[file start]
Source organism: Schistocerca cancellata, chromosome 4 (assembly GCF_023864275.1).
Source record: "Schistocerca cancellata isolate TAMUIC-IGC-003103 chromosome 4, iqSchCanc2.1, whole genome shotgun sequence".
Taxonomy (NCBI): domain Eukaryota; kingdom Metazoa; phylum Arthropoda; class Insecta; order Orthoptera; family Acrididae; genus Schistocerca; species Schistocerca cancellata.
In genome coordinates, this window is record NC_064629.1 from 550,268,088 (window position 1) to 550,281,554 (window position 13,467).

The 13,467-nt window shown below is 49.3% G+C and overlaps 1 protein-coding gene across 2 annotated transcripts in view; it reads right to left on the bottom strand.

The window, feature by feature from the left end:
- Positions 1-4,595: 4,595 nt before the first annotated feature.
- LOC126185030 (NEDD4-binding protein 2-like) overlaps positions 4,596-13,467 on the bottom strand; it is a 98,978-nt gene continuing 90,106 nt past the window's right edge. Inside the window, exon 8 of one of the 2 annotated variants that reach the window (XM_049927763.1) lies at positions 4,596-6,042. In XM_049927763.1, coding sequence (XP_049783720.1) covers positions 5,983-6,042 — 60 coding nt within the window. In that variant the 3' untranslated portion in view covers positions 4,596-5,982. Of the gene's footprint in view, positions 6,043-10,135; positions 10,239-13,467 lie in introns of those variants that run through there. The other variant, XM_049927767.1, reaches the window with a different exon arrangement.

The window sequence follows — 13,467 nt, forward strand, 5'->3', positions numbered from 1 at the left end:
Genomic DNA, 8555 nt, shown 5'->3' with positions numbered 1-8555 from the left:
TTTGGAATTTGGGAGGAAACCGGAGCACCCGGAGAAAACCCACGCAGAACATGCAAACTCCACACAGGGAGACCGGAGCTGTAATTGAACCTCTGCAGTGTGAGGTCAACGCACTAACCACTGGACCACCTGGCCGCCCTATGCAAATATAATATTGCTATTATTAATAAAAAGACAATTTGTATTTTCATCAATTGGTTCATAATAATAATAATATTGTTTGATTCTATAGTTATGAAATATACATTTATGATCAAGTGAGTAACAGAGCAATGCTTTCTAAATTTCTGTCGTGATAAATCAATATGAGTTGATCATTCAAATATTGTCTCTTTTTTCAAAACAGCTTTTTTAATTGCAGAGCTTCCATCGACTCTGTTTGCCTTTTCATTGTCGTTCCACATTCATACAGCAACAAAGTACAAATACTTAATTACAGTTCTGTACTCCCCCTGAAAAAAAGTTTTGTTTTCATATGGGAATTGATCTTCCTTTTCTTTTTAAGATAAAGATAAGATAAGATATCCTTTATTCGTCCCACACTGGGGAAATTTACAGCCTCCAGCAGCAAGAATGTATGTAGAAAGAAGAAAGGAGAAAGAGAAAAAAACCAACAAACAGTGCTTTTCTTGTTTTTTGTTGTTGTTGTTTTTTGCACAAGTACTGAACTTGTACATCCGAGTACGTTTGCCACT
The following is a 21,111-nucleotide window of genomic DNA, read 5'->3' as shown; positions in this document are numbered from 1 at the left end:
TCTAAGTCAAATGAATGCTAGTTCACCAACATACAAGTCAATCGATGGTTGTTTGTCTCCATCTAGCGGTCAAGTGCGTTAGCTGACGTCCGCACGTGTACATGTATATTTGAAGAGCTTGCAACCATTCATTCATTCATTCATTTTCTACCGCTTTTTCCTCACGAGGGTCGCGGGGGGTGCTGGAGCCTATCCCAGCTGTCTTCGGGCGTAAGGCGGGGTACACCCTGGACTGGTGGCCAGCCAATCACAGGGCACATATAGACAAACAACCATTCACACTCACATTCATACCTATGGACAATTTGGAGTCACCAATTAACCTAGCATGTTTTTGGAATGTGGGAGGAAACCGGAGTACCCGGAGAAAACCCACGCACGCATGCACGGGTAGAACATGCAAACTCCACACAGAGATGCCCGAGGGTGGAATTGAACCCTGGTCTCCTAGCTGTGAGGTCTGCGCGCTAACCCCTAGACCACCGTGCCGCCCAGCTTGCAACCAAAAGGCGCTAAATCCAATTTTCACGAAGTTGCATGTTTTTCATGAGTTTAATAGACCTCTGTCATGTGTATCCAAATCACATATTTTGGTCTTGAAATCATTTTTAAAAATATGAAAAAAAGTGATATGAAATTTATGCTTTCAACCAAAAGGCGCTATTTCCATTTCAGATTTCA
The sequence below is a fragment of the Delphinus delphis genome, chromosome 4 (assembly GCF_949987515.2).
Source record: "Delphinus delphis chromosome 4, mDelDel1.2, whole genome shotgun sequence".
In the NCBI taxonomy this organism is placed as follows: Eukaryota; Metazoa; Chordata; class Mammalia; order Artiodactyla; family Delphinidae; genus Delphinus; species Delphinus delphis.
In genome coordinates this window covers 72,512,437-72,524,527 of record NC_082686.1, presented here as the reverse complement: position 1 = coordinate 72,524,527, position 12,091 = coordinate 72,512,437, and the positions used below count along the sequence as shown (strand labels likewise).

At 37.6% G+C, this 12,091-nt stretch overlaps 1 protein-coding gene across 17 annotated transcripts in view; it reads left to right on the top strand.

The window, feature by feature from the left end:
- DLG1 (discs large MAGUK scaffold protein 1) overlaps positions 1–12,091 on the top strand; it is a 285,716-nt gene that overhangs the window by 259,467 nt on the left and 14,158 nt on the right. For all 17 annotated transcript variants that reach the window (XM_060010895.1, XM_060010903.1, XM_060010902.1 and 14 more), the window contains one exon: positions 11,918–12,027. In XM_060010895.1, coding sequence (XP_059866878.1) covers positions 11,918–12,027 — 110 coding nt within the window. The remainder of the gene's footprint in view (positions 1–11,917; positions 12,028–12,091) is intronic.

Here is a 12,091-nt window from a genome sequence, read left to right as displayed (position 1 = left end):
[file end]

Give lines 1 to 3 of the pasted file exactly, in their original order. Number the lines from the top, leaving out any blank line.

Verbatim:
Source organism: Schistocerca cancellata, chromosome 4 (assembly GCF_023864275.1).
Source record: "Schistocerca cancellata isolate TAMUIC-IGC-003103 chromosome 4, iqSchCanc2.1, whole genome shotgun sequence".
Taxonomy (NCBI): domain Eukaryota; kingdom Metazoa; phylum Arthropoda; class Insecta; order Orthoptera; family Acrididae; genus Schistocerca; species Schistocerca cancellata.